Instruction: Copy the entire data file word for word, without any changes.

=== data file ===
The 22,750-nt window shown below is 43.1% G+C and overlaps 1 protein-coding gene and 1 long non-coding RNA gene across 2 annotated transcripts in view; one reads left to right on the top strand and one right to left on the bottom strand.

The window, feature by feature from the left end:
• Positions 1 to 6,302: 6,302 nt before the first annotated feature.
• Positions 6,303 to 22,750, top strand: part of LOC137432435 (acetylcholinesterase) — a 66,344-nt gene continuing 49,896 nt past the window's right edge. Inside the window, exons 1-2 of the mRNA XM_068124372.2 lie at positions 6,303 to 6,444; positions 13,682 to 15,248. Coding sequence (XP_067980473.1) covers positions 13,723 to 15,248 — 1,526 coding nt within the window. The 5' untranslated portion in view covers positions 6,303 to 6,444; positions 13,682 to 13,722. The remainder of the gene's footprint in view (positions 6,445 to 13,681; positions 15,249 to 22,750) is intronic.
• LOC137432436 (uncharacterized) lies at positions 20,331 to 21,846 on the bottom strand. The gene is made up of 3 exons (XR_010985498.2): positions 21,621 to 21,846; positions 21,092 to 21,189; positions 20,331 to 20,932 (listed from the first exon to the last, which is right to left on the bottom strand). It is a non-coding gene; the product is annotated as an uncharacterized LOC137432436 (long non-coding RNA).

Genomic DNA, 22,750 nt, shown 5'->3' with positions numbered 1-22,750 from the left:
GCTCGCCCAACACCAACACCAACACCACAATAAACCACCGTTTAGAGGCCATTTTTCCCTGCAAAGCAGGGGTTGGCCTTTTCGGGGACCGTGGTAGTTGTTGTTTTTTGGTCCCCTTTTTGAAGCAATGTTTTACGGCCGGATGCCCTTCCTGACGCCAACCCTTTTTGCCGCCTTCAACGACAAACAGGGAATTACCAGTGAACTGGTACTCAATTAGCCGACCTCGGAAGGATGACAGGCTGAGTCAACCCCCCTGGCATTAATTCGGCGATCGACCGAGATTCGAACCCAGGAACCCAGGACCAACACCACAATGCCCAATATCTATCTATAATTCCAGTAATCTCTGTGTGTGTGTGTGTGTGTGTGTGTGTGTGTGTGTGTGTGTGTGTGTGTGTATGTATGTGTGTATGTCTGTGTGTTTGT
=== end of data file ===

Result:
The 22,750-nt window shown below is 43.1% G+C and overlaps 1 protein-coding gene and 1 long non-coding RNA gene across 2 annotated transcripts in view; one reads left to right on the top strand and one right to left on the bottom strand.

The window, feature by feature from the left end:
• Positions 1 to 6,302: 6,302 nt before the first annotated feature.
• Positions 6,303 to 22,750, top strand: part of LOC137432435 (acetylcholinesterase) — a 66,344-nt gene continuing 49,896 nt past the window's right edge. Inside the window, exons 1-2 of the mRNA XM_068124372.2 lie at positions 6,303 to 6,444; positions 13,682 to 15,248. Coding sequence (XP_067980473.1) covers positions 13,723 to 15,248 — 1,526 coding nt within the window. The 5' untranslated portion in view covers positions 6,303 to 6,444; positions 13,682 to 13,722. The remainder of the gene's footprint in view (positions 6,445 to 13,681; positions 15,249 to 22,750) is intronic.
• LOC137432436 (uncharacterized) lies at positions 20,331 to 21,846 on the bottom strand. The gene is made up of 3 exons (XR_010985498.2): positions 21,621 to 21,846; positions 21,092 to 21,189; positions 20,331 to 20,932 (listed from the first exon to the last, which is right to left on the bottom strand). It is a non-coding gene; the product is annotated as an uncharacterized LOC137432436 (long non-coding RNA).

Genomic DNA, 22,750 nt, shown 5'->3' with positions numbered 1-22,750 from the left:
GCTCGCCCAACACCAACACCAACACCACAATAAACCACCGTTTAGAGGCCATTTTTCCCTGCAAAGCAGGGGTTGGCCTTTTCGGGGACCGTGGTAGTTGTTGTTTTTTGGTCCCCTTTTTGAAGCAATGTTTTACGGCCGGATGCCCTTCCTGACGCCAACCCTTTTTGCCGCCTTCAACGACAAACAGGGAATTACCAGTGAACTGGTACTCAATTAGCCGACCTCGGAAGGATGACAGGCTGAGTCAACCCCCCTGGCATTAATTCGGCGATCGACCGAGATTCGAACCCAGGAACCCAGGACCAACACCACAATGCCCAATATCTATCTATAATTCCAGTAATCTCTGTGTGTGTGTGTGTGTGTGTGTGTGTGTGTGTGTGTGTGTGTGTGTGTGTATGTATGTGTGTATGTCTGTGTGTTTGT